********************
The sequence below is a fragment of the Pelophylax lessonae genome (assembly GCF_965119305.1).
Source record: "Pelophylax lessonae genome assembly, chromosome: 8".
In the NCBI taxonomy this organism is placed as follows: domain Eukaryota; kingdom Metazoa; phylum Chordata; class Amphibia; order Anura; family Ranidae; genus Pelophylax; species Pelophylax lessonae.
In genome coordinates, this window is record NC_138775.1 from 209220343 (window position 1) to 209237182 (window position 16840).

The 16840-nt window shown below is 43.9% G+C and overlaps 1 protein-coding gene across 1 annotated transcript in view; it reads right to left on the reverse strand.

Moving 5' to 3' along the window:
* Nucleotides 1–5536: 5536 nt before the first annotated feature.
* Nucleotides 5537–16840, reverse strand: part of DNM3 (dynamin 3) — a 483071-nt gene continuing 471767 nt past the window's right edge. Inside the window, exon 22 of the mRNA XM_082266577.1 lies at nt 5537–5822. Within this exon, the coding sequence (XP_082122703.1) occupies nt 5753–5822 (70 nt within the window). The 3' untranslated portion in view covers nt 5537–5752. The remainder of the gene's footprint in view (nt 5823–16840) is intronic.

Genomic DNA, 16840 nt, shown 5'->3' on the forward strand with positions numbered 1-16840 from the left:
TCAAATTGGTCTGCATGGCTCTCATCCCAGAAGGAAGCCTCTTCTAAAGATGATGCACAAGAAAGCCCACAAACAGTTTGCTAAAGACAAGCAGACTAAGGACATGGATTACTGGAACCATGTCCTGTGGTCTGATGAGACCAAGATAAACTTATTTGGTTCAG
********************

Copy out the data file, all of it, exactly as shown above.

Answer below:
The sequence below is a fragment of the Pelophylax lessonae genome (assembly GCF_965119305.1).
Source record: "Pelophylax lessonae genome assembly, chromosome: 8".
In the NCBI taxonomy this organism is placed as follows: domain Eukaryota; kingdom Metazoa; phylum Chordata; class Amphibia; order Anura; family Ranidae; genus Pelophylax; species Pelophylax lessonae.
In genome coordinates, this window is record NC_138775.1 from 209220343 (window position 1) to 209237182 (window position 16840).

The 16840-nt window shown below is 43.9% G+C and overlaps 1 protein-coding gene across 1 annotated transcript in view; it reads right to left on the reverse strand.

Moving 5' to 3' along the window:
* Nucleotides 1–5536: 5536 nt before the first annotated feature.
* Nucleotides 5537–16840, reverse strand: part of DNM3 (dynamin 3) — a 483071-nt gene continuing 471767 nt past the window's right edge. Inside the window, exon 22 of the mRNA XM_082266577.1 lies at nt 5537–5822. Within this exon, the coding sequence (XP_082122703.1) occupies nt 5753–5822 (70 nt within the window). The 3' untranslated portion in view covers nt 5537–5752. The remainder of the gene's footprint in view (nt 5823–16840) is intronic.

Genomic DNA, 16840 nt, shown 5'->3' on the forward strand with positions numbered 1-16840 from the left:
TCAAATTGGTCTGCATGGCTCTCATCCCAGAAGGAAGCCTCTTCTAAAGATGATGCACAAGAAAGCCCACAAACAGTTTGCTAAAGACAAGCAGACTAAGGACATGGATTACTGGAACCATGTCCTGTGGTCTGATGAGACCAAGATAAACTTATTTGGTTCAG